Managed Realignment Schemes

Project Delivery / Construction

Royal Haskoning (2010) provides some recommendations about the construction phase of the Managed Realignment. The recommendations consider the way of creating desired elevations and establishment of vegetation. Further recommendation on the construction of managed realignments are listed in CIRIA (2004).

Creating desired elevations

If the potential restoration site is subsided below the elevation required for the desired wetland habitats, then filling may be required. This is particularly so if the desired habitat is saltmarsh, but the site is not at elevations conducive to vegetation colonization. Two different strategies can be adopted to raise the elevation of a restoration site:

1) Take advantage of natural sedimentation

In this technique the required elevations are achieved by taking advantage of the natural deposition of suspended sediments brought into the restored site on flood tides. The rate of accretion will depend on the suspended sediment concentrations carried into the site, the amount that is deposited from suspension and the amount of sediment that is eroded and carried out of the site on ebb tides. The expected rate of sedimentation at a restored site can be predicted from measurement of nearby suspended sediment concentrations, observed rates of sedimentation at similar restoration sites and/or local established saltmarsh areas.

If the desired wetland elevations cannot be achieved by natural sedimentation and artificial infill is too costly or impractical, then techniques can be adopted to accelerate sedimentation rates. This means maximizing the amount of sediment that is deposited on the flood tide and/or minimizing the amount that is eroded and leaves on the ebb tide. Options are:

  • Wave breaks
  • Sedimentation fields
  • Re-introducing river sediment inputs

2) Fill with imported material

If the rate of natural sedimentation is predicted to be too low to reach the target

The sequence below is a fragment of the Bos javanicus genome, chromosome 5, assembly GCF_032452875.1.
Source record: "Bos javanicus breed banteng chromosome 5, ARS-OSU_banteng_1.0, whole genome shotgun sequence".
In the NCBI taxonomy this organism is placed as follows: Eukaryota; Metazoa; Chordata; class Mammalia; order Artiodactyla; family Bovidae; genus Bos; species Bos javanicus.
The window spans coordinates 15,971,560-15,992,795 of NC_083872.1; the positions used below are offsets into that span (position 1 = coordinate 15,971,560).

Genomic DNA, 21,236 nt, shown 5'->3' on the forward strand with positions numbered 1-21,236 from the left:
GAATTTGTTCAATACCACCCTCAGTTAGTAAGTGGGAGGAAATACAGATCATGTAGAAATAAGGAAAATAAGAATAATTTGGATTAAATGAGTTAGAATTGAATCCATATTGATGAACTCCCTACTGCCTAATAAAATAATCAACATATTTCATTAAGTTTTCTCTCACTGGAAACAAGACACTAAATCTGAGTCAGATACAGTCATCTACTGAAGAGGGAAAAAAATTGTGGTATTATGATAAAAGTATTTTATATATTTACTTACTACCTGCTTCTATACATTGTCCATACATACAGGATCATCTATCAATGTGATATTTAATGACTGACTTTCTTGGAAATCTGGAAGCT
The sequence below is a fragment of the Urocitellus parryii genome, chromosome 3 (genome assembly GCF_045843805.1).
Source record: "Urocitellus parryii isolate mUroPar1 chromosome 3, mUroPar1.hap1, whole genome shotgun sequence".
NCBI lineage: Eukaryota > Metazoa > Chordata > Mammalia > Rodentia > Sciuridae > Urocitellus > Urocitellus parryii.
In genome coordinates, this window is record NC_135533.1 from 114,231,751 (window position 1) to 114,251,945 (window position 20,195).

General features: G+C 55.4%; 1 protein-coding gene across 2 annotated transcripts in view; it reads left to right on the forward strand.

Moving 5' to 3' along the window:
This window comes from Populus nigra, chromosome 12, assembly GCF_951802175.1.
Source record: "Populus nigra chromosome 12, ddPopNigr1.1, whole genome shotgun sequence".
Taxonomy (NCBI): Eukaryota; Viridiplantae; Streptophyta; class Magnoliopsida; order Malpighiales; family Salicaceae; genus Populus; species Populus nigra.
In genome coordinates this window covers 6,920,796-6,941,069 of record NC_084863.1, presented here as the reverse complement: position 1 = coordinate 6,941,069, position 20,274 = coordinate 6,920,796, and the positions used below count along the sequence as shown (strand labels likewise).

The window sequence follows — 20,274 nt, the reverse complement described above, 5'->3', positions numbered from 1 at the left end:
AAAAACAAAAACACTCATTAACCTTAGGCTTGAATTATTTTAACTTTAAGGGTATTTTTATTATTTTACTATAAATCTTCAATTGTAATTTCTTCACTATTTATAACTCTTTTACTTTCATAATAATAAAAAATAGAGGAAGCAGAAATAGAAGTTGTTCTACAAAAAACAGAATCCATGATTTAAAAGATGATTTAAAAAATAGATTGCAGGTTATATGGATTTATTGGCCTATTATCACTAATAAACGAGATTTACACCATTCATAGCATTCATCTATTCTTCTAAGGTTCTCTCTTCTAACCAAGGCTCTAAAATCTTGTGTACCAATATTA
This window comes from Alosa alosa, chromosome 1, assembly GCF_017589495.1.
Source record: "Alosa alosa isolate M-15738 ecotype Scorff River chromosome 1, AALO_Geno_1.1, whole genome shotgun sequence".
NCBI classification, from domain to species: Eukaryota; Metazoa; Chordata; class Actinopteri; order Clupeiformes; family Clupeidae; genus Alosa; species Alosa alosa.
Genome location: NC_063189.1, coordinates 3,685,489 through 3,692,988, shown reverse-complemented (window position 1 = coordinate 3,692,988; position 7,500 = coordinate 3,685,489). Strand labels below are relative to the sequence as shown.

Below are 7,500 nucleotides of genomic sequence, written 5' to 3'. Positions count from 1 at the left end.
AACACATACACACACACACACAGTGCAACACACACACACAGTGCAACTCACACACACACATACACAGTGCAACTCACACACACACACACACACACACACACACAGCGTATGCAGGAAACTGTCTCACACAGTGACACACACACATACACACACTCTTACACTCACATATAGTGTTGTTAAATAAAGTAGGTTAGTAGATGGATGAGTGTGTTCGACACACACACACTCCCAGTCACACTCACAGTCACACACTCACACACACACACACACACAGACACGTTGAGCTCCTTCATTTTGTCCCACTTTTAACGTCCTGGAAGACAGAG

elevations, then the alternative strategy (if practical and affordable) is to fill the site with imported material. The technique could use sediment derived from various places including borrow pits on the site, nearby ponds or newly created tidal channels. Larger volume fill could be derived from the navigational dredging of ports and harbours (or other remote areas), providing a beneficial reuse for this material. The most suitable method to directly place material on the restoration site is by hydraulic pumping.

Establishment of vegetation

1) Natural Colonisation, Seeding or Planting

In situations where saltmarsh habitat is the restoration objective, natural vegetation colonisation is generally preferred over seeding or planting. This is because natural colonisation will reflect the existing species and allow the vegetation community to change over time from initial colonisation to site maturity. This will provide a range of plant species that can adapt to future change and are suited to the niche environment offered by the restoration site. However, there may be some situations where natural colonization will not take place and seeding or planting is necessary. In these cases, the plant source should be from an existing saltmarsh close to the restoration site so adaptation to local conditions can take place.

2) Soil Treatment
Vegetation colonization to restore saltmarsh requires a suitable substrate in the rooting zone in terms of its soil chemistry, particle size and bulk properties. Wetland plants are adapted to take advantage of and thrive in naturally deposited sediments. Filled sites may have unsuitable substrates, perhaps due to high acidity, low nutrients or excessive compaction. A potential strategy for dealing with this problem (in addition to fill removal)is to modify the soil substrate, by artificial addition of sediment. In general, wetland plants prefer to grow in sediment finer than sand (which is not compacted or polluted).
When tidal action is restored to a subsided tidal wetland, physical processes are set in motion that dictate the rate and manner in which the site will evolve. As long as the site is sheltered from significant wind-wave action and is at the appropriate elevations, it will evolve in response to coastal sedimentation processes, from intertidal mudflat, to initial mudflat colonization by salt tolerant marsh plants, to ultimately a fully mature vegetated marsh plain (see Figure). Subtidal (lagoon) habitats could also form across lower parts of the site, if the site is low relative to the tidal frame.

Figure: Cross-section across mudflat and saltmarsh of increasing maturity (Royal Haskoning, 2010)